If you haven’t seen the video yet, you need to crawl out from the boulder you’re currently living under and pay attention. Backman, manager of a minor league baseball team and former second baseman for the New York Mets, absolutely lost his shit during one of his team’s recent games. Apparently Wally didn’t agree with the home plate umpire’s decision to eject one of his players. Hilarity ensues. Oh, and did I mention that Wally happened to be mic’d up for the whole fiasco? Classic.

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One win away!!!

Posted by bdowd625 on June 14, 2010

I stand here today a changed man.

The Boston Celtics are one win away from their second NBA title in the last three seasons. (Say it again with me, friends.) Never in my wildest dreams did I imagine that was possible when the playoffs began back in April. Last night’s victory gave the C’s a 3-2 lead and forced the Lakers into unfamiliar territory – this is the first time they’ve trailed in a series since the postseason started. Oh baby.

Kobe Bryant had his best game of The Finals and it still wasn’t good enough, thanks to some torrid shooting by the entire Celtics team. I won’t get into too much detail because BK1015 will break this one down later, but I just have to mention that wonderful speech from Zen Master/Lord of the Office Chair Phil Jackson during a timeout in the fourth quarter. Thanks for giving the C’s bulletin board material, pal. The series ends tomorrow night in Hollywood.

Just in case you missed Jackson’s pompous-ass rant, here it is in all its glory:

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A World Cup glossary, Ramble On style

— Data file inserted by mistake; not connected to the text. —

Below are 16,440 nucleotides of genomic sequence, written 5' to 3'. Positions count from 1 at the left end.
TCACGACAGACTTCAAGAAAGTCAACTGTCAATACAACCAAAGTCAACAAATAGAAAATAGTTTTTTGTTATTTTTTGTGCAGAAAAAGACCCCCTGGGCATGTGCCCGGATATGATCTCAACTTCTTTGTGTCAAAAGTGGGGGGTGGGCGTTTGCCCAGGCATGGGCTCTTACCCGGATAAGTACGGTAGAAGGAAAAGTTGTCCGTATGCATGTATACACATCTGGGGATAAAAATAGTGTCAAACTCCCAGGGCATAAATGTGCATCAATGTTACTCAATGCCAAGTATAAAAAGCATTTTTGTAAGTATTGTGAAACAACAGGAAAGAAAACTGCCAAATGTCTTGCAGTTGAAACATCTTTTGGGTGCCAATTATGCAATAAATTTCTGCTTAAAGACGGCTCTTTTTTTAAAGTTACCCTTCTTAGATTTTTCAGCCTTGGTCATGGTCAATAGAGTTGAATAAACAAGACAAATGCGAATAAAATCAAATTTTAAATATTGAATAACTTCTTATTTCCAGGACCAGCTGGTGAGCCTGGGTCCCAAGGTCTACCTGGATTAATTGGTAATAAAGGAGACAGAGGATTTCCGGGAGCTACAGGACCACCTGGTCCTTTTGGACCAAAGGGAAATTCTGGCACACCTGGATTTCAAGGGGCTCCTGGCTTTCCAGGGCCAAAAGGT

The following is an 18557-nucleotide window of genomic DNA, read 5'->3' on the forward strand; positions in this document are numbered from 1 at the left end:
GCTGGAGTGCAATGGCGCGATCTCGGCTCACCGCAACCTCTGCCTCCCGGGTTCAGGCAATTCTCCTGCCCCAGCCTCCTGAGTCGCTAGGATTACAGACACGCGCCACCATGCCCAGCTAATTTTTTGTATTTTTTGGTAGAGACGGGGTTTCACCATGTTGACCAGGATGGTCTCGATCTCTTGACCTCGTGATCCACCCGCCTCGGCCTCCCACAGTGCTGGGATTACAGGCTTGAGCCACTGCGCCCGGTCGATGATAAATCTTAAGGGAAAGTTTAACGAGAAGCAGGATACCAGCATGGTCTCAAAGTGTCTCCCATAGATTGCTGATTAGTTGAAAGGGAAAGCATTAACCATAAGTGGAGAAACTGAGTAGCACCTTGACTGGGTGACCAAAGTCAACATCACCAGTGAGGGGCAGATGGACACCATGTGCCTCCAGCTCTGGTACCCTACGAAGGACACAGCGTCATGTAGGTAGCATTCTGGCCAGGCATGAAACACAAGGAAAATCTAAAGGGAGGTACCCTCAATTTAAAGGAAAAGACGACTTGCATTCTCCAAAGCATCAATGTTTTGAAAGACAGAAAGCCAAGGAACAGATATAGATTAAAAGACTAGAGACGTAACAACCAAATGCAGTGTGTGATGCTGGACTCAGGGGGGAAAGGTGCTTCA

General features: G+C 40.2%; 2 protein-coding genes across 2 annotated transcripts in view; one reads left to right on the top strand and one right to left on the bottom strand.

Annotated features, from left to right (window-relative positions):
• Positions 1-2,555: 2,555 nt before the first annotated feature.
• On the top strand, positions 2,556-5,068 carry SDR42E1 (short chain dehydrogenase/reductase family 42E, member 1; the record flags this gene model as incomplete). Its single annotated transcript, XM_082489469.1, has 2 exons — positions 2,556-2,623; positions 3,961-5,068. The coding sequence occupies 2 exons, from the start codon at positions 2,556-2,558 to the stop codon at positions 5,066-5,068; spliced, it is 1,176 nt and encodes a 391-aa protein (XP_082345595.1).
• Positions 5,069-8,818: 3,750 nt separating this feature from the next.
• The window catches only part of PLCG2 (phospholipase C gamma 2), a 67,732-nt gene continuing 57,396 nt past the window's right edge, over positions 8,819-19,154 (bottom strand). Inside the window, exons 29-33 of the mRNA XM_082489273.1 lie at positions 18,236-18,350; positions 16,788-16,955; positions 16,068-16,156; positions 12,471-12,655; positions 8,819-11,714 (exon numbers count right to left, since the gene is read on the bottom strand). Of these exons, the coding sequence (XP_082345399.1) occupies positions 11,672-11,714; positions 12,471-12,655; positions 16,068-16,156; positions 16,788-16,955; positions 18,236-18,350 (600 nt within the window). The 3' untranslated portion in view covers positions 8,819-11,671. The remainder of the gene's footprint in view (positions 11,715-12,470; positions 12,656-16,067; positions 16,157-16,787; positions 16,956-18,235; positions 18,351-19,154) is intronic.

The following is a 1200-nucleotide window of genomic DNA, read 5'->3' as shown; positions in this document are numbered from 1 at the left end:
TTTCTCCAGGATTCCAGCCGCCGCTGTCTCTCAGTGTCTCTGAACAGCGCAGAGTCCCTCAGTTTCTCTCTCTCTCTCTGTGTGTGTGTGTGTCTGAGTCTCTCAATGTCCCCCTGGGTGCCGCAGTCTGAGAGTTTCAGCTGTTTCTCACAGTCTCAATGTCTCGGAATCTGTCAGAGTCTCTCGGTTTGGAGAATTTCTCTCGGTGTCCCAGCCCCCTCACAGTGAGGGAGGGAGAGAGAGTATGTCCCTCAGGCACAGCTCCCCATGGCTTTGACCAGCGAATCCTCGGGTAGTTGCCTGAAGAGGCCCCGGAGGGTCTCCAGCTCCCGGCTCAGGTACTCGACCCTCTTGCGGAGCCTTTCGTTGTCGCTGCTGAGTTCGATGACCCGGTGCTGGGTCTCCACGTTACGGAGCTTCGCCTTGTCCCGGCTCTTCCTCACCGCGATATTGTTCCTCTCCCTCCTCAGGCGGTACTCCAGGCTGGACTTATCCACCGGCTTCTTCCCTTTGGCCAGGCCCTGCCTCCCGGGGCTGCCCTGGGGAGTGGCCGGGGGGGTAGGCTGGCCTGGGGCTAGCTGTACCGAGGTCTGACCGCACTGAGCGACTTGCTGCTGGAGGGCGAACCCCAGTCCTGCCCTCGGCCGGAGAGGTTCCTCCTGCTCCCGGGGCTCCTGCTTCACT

Posted by Bill Koch on June 13, 2010

World Cup

At times we feel the need to provide a public service at Ramble On to thank our loyal readers, and it’s that responsibility that’s inspiring this post today.

In case you haven’t heard by now, the 2010 World Cup is well underway in South Africa. All the advertising on ESPN and ABC might have given it away, as did this ridiculous assertion by John Harkes that the USA-England match was 10-times as important as the current NBA Finals between the Boston Celtics and the Los Angeles Lakers. We think that our hearing must have been compromised by the incessant sound of vuvuzelas or that Harkes might have been in a pub somewhere with the England hooligans before the match.

Anyway, we digress. We’re here today to provide you with a small glossary of soccer terms that you might hear over the next month. The only people who would understand them in this country likely follow the action that goes on across the Atlantic from August to May, so we’ll help out those who might be new to the game.

— Howler
There’s no need for us to use words to explain this one. We’ll let England goalkeeper Robert Green and his butterfingers do the talking for us:

That is a first-class, A-1, top-of-the-list howler. Green will never be the same again. There’s nothing he can do short of starting in the final and helping England win on penalty kicks to erase this permanent stain from his résumé.

— Class
The soccer folks don’t use this word the way we typically do. Simply call to mind Steven Gerrard’s goal against the Americans on Saturday – that’s class in the soccer sense of class. In fact, most people would say that Gerrard himself is class. You get the idea.

— Shambolic